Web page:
The Basking Spot: Hovabators – March 2013

By Jennifer Greene

With Spring on the way, many reptiles are beginning to emerge from brumation or their winter cool down period, and breeding is starting.  Your reptiles will be courting each other and breeding, and love is most certainly in the air.  Now is the time to start considering how you are going to incubate your eggs when they come, not in two months when the eggs have already arrived!  With this in mind, this month’s basking spot will discuss the ubiquitous and easy to use Hovabator incubator, of which there are 4 commonly available models.

The Basic Model – The 1602

The basic model is the 1602, which is coincidentally the least expensive.  It has no frills, no fancy extras, but it is reliable and extremely simple to set up.  It arrives with the top nestled inside the bottom, with the heating element and all the equipment inside already set up.  The only thing you need to do is flip the top over and put the wafer thermostat in.

Now, if you are naturally blonde like I am, putting in the wafer thermostat can be deceptively difficult.  The first time I put the thermostat in, I put it in backwards, which resulted in my incubator running at full heat for the 6 hours I had it plugged in that way.  As you can imagine, that is not what you want the incubator to do.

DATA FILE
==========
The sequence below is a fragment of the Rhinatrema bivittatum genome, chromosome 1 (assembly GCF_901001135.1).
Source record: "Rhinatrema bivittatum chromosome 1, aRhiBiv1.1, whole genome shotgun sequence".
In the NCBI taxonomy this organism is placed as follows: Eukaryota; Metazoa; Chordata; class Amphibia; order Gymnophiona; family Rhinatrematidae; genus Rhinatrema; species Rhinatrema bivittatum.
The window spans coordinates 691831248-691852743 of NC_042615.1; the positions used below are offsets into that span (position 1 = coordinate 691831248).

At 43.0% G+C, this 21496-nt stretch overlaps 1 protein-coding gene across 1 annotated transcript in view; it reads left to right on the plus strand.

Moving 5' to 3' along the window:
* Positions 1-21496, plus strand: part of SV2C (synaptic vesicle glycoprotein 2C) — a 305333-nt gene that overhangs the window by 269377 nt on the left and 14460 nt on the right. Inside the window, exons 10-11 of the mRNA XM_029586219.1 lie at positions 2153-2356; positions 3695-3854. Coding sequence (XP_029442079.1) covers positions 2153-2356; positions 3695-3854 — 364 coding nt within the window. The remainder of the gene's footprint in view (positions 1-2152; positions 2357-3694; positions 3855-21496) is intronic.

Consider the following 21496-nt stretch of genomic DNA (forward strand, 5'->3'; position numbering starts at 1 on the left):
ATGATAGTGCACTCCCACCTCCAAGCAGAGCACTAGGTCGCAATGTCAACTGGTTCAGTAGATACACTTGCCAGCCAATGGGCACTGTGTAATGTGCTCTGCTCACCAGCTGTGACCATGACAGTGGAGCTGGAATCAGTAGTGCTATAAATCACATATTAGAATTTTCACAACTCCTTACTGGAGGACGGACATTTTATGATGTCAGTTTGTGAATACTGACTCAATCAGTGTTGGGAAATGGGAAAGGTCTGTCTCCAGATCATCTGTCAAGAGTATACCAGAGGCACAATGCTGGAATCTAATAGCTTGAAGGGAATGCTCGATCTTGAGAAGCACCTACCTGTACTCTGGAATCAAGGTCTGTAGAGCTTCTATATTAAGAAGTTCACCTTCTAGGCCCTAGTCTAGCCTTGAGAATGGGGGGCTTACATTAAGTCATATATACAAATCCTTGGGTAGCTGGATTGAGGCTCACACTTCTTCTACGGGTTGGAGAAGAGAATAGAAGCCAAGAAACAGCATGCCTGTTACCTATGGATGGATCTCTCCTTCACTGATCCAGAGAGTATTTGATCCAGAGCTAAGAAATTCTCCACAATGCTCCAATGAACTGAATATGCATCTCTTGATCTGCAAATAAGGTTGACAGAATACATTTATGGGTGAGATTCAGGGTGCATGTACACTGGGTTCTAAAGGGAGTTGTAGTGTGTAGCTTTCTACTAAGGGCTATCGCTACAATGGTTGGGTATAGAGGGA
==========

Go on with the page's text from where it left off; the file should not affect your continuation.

This is what the wafer looks like when it is the correct side up.

The correct way to install the thermostat wafer is to have the “innie” part screw in to the control rod that goes all the way through the lid of the incubator – for more details, please view the video linked here.

The bottom of the wafer has a button on it that rests on the little needle that determines temperature.   Screw the thermostat into the control rod, and then gently start turning it until you hear the wafer click into place.

Alright, with everything in place, now all you have to do is plug it in and get your temperature dialed in!  I highly recommend getting your incubator ready to go at least several days, if not weeks, before you have eggs to place inside, as the incubator does take 6 to 12 hours to heat up and then be calibrated.  You’ll have to turn the control rod to increase or decrease temperatures as needed.  You may want to consider adding a thermostat to your incubator, and leaving the control rod turned up high so that the thermostat controls the on/off of the heat element.

The Next Step Up – the Model 1582